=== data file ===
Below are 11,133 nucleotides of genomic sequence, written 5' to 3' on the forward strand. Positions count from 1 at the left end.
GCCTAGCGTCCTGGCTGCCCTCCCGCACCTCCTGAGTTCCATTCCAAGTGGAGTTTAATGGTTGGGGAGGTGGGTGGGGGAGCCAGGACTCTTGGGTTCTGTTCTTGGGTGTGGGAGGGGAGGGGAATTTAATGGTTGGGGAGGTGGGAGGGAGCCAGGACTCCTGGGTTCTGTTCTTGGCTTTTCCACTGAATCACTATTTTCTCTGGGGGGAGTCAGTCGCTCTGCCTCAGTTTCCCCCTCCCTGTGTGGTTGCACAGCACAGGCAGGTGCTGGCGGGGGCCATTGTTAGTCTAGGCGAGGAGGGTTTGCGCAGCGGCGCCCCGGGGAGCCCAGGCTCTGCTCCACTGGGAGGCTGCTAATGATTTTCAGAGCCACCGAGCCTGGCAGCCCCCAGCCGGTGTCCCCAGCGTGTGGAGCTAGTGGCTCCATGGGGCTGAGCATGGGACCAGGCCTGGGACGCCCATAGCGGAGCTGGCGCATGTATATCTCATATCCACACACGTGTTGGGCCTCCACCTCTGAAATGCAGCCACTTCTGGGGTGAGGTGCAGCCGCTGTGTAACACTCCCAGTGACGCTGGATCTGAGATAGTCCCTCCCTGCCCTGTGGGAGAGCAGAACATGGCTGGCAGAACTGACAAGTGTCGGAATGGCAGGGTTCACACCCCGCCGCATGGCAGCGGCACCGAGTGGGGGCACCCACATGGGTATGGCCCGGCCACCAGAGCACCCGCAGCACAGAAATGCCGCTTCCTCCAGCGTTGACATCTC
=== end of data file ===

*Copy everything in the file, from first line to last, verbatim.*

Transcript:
Below are 11,133 nucleotides of genomic sequence, written 5' to 3' on the forward strand. Positions count from 1 at the left end.
GCCTAGCGTCCTGGCTGCCCTCCCGCACCTCCTGAGTTCCATTCCAAGTGGAGTTTAATGGTTGGGGAGGTGGGTGGGGGAGCCAGGACTCTTGGGTTCTGTTCTTGGGTGTGGGAGGGGAGGGGAATTTAATGGTTGGGGAGGTGGGAGGGAGCCAGGACTCCTGGGTTCTGTTCTTGGCTTTTCCACTGAATCACTATTTTCTCTGGGGGGAGTCAGTCGCTCTGCCTCAGTTTCCCCCTCCCTGTGTGGTTGCACAGCACAGGCAGGTGCTGGCGGGGGCCATTGTTAGTCTAGGCGAGGAGGGTTTGCGCAGCGGCGCCCCGGGGAGCCCAGGCTCTGCTCCACTGGGAGGCTGCTAATGATTTTCAGAGCCACCGAGCCTGGCAGCCCCCAGCCGGTGTCCCCAGCGTGTGGAGCTAGTGGCTCCATGGGGCTGAGCATGGGACCAGGCCTGGGACGCCCATAGCGGAGCTGGCGCATGTATATCTCATATCCACACACGTGTTGGGCCTCCACCTCTGAAATGCAGCCACTTCTGGGGTGAGGTGCAGCCGCTGTGTAACACTCCCAGTGACGCTGGATCTGAGATAGTCCCTCCCTGCCCTGTGGGAGAGCAGAACATGGCTGGCAGAACTGACAAGTGTCGGAATGGCAGGGTTCACACCCCGCCGCATGGCAGCGGCACCGAGTGGGGGCACCCACATGGGTATGGCCCGGCCACCAGAGCACCCGCAGCACAGAAATGCCGCTTCCTCCAGCGTTGACATCTC